Officials dismiss Gul swing concerns


Pakistan hit out at unfounded claims

ICC officials have dismissed concerns by New Zealand captain Daniel Vettori about the bowling of Pakistan’s Umar Gul during the two sides Super Eights game last Friday.

Gul demolished the New Zealand batting order taking an astonishing 5-6 as Pakistan reduced their opponents to 99 in the weekend match.

But the manner in which New Zealand captain Daniel Vettori raised the issue after being outclassed by their opponents has angered many in the Pakistan camp.

In the press conference following New Zealand’s six wicket loss, Vettori admitted he had raised concerns about the amount of reverse swing Gul was getting off the ball.

He said he relayed his concerns to Ranjan Madugalle, the match referee.

“The amount of reverse swing that we saw was new to us and therefore we raised a couple of concerns with the on-field umpires and the match referee,” Vettori said. “They relayed back to us that they had no issues at all with the state of the ball. We accepted that and now we move on to our important game against Sri Lanka.”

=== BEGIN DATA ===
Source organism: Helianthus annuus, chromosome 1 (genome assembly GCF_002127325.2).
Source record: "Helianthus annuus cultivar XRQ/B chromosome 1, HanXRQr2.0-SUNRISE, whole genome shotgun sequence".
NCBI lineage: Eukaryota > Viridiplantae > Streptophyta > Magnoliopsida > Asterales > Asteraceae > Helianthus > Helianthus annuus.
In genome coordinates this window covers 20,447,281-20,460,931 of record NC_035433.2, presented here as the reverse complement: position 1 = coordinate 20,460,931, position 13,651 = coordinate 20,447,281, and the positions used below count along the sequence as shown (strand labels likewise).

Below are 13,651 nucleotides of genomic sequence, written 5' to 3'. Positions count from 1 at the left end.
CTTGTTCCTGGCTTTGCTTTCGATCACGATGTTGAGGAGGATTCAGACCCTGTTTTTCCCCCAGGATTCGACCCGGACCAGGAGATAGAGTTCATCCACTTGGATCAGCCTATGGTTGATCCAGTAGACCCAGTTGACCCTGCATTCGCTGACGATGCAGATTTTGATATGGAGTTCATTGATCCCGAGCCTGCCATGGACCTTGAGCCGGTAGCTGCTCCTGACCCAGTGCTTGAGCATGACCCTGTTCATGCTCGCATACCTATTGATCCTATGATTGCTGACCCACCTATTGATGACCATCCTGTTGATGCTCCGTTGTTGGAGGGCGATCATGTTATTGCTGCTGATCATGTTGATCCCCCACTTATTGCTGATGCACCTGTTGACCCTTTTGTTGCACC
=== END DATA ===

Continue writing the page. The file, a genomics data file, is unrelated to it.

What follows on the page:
But while the matter is now closed, the implications have angered the Pakistan camp.

“It is disappointing to hear these things,” said Pakistan coach Intikhab Alam.

“Umar is a fantastic bowler. Not everyone can bowl a reverse ball. You’ve got to have a special ability to do that. He’s quick and his action makes a lot of difference.”

There was also strong criticism from Ijaz Butt, the PCB chairman, over Vettori’s comments. “I didn’t expect it from a cricketer like Vettori,” he told Cricinfo. “I have a lot of respect for him, but he made a statement which is uncalled for. [Gul] would never do a thing like this.”

Meanwhile former Pakistan coach Geoff Lawson leapt to defence of his former team saying he was “disappointed” by Vettori’s comments.

“My first reaction after reading [Vettori’s] comments was of being pretty disappointed,” Lawson told Cricinfo. “It sounded as if an issue was being made just because the New Zealand batsmen couldn’t play him. There was no great mystery to what he was doing. He was bowling it nice and full and getting it to go just enough, not metres.


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